It was a whirlwind 2015 for Caitlyn Jenner, who made a huge splash with her announcement— on the cover of Vanity Fair —that she had transitioned from male to female. But now that the hoopla around her new life is starting to die down, Jenner is continuing her work to raise awareness of transgender issues. That's why she filmed another season of her E! reality show, I Am Cait, which debuts Sunday, March 6. Jenner spoke to reporters at the Television Critics Association's winter press tour about her huge year and what's in store for Season 2. I Am Cait was the No. 1 unscripted cable series launch among adults ages 18 to 49 last year. While ratings cooled later in the season, E! has brought the show back for another season. This year, Jenner will embark on a cross-country trip with her posse of transgender female friends, including Candis Cayne and 19-year-old Ella Giselle. "I really felt like we opened up this conversation that it's okay to talk about trans issues," Jenner said. "But in opening it up, there are so many issues in this community that we really need to deal with and to talk about in the future. And that's what Season 2 is." That theme is echoed in the trailer for I Am Cait's second season, which proclaims, "Last year, she changed her life. This year, she'll live it." In the trailer, Jenner admits, "Sometimes, I feel like I'm throwing old Bruce out the door. Maybe he didn't deserve to be … gone." Later, when asked if she considers herself to be a lesbian now, she said, "I don't see dating women in the future. I've been there, done that." During her high-profile transition last year, Jenner said she made plenty of missteps. "I am not a spokesman for this community," she said. "I am only a spokesman for me and my story.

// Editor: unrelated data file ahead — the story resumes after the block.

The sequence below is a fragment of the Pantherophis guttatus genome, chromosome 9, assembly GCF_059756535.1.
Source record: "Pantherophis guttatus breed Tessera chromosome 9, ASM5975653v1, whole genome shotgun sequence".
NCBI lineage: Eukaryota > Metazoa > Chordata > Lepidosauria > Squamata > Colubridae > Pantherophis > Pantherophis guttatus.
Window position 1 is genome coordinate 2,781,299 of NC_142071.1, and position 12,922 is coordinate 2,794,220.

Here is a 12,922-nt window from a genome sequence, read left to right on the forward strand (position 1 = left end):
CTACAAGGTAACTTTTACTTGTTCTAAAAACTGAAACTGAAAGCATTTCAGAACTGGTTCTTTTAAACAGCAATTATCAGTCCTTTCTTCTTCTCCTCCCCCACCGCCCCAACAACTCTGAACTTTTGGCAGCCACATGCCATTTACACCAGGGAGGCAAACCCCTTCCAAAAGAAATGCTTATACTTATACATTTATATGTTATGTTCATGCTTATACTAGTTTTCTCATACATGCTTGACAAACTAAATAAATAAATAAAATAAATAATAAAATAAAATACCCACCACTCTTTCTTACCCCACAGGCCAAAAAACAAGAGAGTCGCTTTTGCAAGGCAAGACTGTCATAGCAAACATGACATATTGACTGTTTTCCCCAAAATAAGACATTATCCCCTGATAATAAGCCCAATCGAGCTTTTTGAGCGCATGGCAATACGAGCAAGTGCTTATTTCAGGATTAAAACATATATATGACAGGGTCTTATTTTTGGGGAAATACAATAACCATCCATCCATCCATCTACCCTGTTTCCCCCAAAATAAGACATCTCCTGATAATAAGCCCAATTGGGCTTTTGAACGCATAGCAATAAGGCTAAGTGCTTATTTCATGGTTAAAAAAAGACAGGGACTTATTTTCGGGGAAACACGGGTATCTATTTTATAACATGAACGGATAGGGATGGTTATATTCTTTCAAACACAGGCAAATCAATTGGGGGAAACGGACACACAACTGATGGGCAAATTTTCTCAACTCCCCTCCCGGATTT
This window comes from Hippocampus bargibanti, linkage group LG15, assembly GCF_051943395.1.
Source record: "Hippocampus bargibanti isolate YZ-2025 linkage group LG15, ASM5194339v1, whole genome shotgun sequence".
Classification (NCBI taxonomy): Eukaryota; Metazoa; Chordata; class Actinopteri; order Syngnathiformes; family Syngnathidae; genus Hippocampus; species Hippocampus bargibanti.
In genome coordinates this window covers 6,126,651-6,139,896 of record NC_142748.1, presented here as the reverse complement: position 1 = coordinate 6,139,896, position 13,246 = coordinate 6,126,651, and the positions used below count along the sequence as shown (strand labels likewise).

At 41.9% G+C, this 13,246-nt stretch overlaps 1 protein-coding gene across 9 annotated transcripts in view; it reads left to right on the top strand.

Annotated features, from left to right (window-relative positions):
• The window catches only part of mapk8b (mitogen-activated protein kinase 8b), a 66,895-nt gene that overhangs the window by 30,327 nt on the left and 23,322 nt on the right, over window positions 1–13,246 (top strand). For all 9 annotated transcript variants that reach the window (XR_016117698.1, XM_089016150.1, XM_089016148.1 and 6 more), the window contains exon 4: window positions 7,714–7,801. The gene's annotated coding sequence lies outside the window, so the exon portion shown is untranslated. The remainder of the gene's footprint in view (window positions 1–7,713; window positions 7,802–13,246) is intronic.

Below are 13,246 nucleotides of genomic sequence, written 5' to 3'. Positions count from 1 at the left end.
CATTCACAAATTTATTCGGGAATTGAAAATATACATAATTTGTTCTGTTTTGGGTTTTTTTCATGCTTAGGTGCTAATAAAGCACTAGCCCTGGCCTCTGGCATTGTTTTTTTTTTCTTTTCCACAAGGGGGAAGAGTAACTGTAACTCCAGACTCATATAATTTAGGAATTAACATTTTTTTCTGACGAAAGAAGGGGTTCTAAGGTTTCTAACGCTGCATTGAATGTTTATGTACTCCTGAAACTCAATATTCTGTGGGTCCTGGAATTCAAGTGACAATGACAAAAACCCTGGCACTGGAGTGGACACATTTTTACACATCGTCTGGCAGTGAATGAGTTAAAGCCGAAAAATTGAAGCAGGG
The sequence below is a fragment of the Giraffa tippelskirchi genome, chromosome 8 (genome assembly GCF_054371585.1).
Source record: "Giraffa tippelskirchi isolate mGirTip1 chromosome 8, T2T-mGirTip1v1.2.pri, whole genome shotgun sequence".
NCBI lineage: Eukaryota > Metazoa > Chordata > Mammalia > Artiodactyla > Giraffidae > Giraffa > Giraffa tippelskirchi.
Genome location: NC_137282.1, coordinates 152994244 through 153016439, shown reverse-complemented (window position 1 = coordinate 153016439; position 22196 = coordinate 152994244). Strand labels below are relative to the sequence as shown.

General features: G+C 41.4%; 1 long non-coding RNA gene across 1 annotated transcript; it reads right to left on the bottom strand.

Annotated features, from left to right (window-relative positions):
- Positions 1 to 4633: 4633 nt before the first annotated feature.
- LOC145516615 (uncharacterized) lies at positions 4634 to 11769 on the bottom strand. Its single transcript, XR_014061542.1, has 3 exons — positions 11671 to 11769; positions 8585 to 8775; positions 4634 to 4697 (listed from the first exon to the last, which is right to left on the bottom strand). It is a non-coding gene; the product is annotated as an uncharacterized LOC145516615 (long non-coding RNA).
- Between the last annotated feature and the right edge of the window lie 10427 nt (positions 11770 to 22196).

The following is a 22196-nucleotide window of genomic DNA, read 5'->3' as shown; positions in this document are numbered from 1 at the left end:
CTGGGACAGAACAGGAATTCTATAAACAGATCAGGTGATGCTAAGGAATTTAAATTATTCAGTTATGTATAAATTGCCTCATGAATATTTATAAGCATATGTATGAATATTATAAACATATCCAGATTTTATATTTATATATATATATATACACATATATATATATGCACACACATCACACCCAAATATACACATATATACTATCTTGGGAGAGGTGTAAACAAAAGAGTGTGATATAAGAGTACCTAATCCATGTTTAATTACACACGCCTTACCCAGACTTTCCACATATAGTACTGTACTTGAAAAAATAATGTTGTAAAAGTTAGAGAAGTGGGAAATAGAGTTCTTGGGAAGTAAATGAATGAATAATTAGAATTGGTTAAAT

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NBC Expects Another Billion-Dollar Olympics in Terms of Ad Sales

January 14, 2016  |  Media Week  |  No Comments

It might not be the Powerball jackpot, but NBC has been raking in the money for the Summer Olympics in Rio de Janeiro. Seven months before the opening ceremony, NBC Sports' ad sales chief Seth Winter said the network is ahead of where it was at this time four years ago before the London games. But it wasn't always looking that way. "A couple months ago, we were behind London," Winter told reporters today on a conference call. In the past few weeks, Winter said, they closed "a couple" of significant pieces of business in the $25 million to $50 million range, and now he expects to top the more than $1 billion in national ad sales for the London games.

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Here’s How Mr. Robot Plans to Top Itself in Season 2

January 14, 2016  |  Media Week  |  No Comments

After shaking up the television landscape last summer with Mr. Robot, USA now has the daunting task of trying to top itself when the series returns for Season 2 this summer. Before production began on 2015's best new series , the show's stars and creator Sam Esmail assembled at the Television Critics Association's winter press tour today to talk about what is in store for Elliot (Rami Malek) and the other characters next season. "We could not be more proud of Mr. Robot," said Chris McCumber, president of USA Network. "This was a big week for the series," which won two Golden Globes on Sunday , for best drama and best supporting actor (Christian Slater). "The series struck a chord with fans that no television show has done in a while. From the moment we saw the pilot, we knew we had something special." Now Esmail's challenge is to keep that momentum going in Season 2, which will address the fallout from the big twists involving Malek and Slater's characters. "The whole show has been about Elliot's emotional journey, and I really wanted to focus on that and make it less about the plot. For me, the headline for Season 2 is: how do these two guys reconcile? How does Elliot reconcile with the fact that he's just seeing this fantasy? So that's the struggle that is going to take over in Season 2," said Esmail.

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Turner Says the Post-Millennial Generation Should Be Known as ‘Plurals’

January 14, 2016  |  Media Week  |  No Comments

Millennials are quickly becoming yesterday's news, and media companies are trying to figure out just what to call the next generation. Becomers? Founders? iGen? Post-Millennials? Those are just a few. And now Turner has another: Plurals. So how does Turner describe Plurals? They are born after 1997. They are the most diverse generation in U.S. history.